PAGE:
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Seasons Magazines

A Katz Glove is a Real Catch

Meriden, CT 5/14/2024 - Dave Katz, master glove-smith at home in Meriden, CT. Photo by Stan Godlewski

Written and photographed by Stan Godlewski


Dave Katz works magic when it comes to making a baseball mitt fit like a glove.

It started when he was playing high school ball in Meriden and was thinking about a better way to break in his own new glove. “Something just clicked,” he remembered; he tried something unique and a little screwball. It worked. His method has evolved since then, but that was the birth of the magic that would wind up leading to a lifelong business.

“It wasn’t my life’s dream to break in baseball gloves…but people started liking them…and I just kept doing it.”

Katz won’t tell anyone how he does it. He will say it takes about 10 days to condition a glove, and it doesn’t involve chemicals, a secret sauce or any kind of apparatus.

“It’s all handwork,” Katz said, holding up his hands to show the swollen knuckles and crooked fingers that come from decades of working leather.

Kids have always been a little obsessed with breaking in a new glove. They rub it with neatsfoot oil, put a ball in the webbing and secure the glove over it tightly with rubber bands, or even wrap it in a towel and put it in the oven (on low). Katz advised against the latter unless, “you’re going to eat it.” There are all kinds of amateur methods for breaking in a glove. But if you want it done properly, like anything else, it’s best to leave it to a professional.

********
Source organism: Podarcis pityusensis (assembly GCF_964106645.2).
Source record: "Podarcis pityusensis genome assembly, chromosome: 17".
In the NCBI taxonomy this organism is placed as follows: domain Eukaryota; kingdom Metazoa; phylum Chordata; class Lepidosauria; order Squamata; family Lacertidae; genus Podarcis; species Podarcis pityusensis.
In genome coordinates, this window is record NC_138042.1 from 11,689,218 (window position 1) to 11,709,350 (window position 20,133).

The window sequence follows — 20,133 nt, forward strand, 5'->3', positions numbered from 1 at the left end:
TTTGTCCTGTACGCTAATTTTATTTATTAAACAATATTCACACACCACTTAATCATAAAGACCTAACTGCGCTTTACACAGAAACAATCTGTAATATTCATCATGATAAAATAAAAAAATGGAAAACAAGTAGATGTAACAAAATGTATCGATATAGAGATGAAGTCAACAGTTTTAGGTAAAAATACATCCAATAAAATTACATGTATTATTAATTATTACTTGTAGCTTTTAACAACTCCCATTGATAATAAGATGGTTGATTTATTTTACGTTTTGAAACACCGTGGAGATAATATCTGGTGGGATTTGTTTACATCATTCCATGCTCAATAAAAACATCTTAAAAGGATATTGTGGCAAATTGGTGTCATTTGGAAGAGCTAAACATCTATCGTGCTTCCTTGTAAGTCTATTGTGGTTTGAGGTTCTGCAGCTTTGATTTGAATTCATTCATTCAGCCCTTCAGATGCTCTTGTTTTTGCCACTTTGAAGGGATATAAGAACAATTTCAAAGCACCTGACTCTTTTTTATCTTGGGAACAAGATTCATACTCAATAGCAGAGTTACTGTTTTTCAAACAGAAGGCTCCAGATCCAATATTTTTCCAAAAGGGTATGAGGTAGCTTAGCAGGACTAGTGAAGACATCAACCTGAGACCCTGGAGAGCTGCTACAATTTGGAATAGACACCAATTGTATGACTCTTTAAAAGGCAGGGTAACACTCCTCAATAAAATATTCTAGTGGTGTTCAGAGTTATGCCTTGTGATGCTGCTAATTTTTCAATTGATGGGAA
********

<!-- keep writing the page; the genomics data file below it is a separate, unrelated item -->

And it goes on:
In 1975, after graduating from Quinnipiac College where he played baseball, he bought out his brother and two friends who had started a sporting goods store. Besides selling the usual sneakers, tennis rackets and more, he also sold baseball gloves. He thought, “Let me break in a couple of gloves and see if anybody would like them. I was thinking people would think they were used and it wouldn’t go over, but I tried it and it just happened to catch on.”

The gloves were such a success that about 20 years ago he gave up selling anything else.

“You can’t buy a baseball from me, you can’t buy a batting glove from me…nothing…gloves only,” he said. “People have two choices…buy a brand-new glove that I’ve broken in, or you can send or bring me a glove that you bought wherever, and I’ll break it in for you. I take the kids outside and I catch with them, and I don’t let them leave unless they have the right glove.”

Katz suggested that people always visit his website ( and call him before coming to his store in Meriden. His hours change, and he likes to get to know a little about a potential buyer first.

Over the last 10 years or so, Katz has sold as many softball gloves as baseball gloves. Softball parents are just as willing to invest in a good glove as baseball parents.